Kids Have Opinions About Smartphones; Tablets, Too

Although they’re not generally the target consumer for high-end electronics, kids are using smartphones and tablets in increasing numbers and are showing a clear preference among brands.

According to advertising consultancy Communicus, one-third of American pre-kindergarten-age children have a tablet specifically used by them, while two-thirds of kids regularly use tablets. Among those that don’t have tablets, 50% ask their parents to buy them one. 

“It’s certainly an opportunity area” for device manufacturers, Jeri Smith, president and CEO of Communicus, tells Marketing Daily. “[Kids] don’t dictate the brand, but they can use the ‘pester factor’ to get what they want.”



The pester effect also extends into smartphones. Eighteen percent of pre-K kids say they ask their parents for a smartphone — and among kids who already have a cellular phone or smartphone, more than three-quarters (78%) ask their parents for an upgrade.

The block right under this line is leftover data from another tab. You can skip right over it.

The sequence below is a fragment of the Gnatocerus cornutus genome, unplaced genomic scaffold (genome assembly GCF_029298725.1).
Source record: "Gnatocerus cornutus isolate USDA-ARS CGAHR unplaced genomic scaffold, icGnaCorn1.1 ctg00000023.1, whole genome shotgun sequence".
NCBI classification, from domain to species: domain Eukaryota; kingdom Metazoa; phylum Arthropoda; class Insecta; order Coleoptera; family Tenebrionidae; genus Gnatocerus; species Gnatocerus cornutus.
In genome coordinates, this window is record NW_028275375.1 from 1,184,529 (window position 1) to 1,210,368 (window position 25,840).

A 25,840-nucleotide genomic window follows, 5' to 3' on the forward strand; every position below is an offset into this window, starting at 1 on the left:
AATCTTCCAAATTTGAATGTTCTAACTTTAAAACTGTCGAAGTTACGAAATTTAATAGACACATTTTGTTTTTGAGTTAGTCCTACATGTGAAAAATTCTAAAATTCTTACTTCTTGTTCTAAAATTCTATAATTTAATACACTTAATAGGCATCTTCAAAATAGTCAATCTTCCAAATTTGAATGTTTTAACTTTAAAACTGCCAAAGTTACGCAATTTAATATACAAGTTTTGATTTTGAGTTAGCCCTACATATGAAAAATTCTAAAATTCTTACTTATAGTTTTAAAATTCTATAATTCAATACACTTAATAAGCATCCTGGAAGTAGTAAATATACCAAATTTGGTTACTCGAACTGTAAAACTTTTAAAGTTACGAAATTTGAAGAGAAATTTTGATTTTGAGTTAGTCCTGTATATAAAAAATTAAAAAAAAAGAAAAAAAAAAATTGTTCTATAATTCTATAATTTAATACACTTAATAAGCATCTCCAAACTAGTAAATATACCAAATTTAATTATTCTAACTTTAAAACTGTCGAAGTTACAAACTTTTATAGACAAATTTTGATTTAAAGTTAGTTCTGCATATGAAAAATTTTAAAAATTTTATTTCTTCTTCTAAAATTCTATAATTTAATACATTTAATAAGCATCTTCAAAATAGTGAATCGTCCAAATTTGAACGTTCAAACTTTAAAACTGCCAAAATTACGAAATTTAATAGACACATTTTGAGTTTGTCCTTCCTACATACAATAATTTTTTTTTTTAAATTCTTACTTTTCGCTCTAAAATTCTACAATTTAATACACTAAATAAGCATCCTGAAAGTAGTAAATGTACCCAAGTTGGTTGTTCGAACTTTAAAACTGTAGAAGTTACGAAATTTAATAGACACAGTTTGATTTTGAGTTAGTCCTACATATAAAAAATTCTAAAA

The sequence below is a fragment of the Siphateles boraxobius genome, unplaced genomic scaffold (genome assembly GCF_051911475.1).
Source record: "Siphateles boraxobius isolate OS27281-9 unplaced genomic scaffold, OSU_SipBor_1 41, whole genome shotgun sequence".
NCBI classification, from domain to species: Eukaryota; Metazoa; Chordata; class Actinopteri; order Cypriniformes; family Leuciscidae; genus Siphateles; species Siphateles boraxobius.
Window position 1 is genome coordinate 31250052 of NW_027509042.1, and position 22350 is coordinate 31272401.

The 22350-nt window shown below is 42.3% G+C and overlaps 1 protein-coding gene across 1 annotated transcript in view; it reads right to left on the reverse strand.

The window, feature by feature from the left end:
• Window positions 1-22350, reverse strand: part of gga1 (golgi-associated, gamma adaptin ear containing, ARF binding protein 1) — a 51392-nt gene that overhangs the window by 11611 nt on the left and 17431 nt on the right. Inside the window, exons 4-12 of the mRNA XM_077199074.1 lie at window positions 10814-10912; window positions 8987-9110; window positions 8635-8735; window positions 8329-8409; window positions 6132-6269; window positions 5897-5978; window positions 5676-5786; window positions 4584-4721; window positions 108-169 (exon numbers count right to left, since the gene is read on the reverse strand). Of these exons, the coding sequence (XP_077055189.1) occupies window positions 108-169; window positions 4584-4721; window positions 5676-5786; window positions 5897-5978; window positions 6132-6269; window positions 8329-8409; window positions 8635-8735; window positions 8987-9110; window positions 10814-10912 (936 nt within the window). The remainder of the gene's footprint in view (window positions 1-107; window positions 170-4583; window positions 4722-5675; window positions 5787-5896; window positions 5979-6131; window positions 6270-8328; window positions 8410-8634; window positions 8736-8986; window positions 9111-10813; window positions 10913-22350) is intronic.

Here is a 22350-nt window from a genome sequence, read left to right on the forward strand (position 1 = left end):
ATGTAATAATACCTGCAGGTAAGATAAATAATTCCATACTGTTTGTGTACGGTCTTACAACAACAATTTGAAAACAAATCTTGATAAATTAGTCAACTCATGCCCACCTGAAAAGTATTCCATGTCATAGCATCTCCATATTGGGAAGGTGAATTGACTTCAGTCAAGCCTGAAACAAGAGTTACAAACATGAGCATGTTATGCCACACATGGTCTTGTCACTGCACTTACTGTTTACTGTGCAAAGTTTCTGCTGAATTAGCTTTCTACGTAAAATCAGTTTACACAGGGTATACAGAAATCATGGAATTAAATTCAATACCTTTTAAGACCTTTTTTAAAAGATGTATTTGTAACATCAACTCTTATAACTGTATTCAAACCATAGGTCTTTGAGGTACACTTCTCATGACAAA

Apple is the preferred brand for kids and teens. According to the survey of more than 2,000 adults and 1,400 kids, more than half of tweens and teens specifically ask for iPhones, as do 43% of pre-K kids. Only a quarter of the kids ask for Samsung smartphones. 

Samsung, Smith says, simply hasn’t tapped into the “cool factor” that Apple has — and as a result, they’re not attracting kids’ attention. “They have not tapped into the kids market to become the brand kids want,” she says. “As Samsung is trying to edge Apple out, they may want to focus on kids.”

Much of that focus should also be geared toward smartphone sales, Smith says. Interest in tablets drops off sharply after the tween years, as teens have access to their own smartphones and use them in all of the ways they might have previously used a tablet, she says. 

“Tablets have a challenge ahead, particularly as the smartphone screen grows bigger,” Smith says. “They’re still a nice device for [younger] kids because the screen is easier to navigate. But beyond that, it’s going to be difficult [to get attention].”

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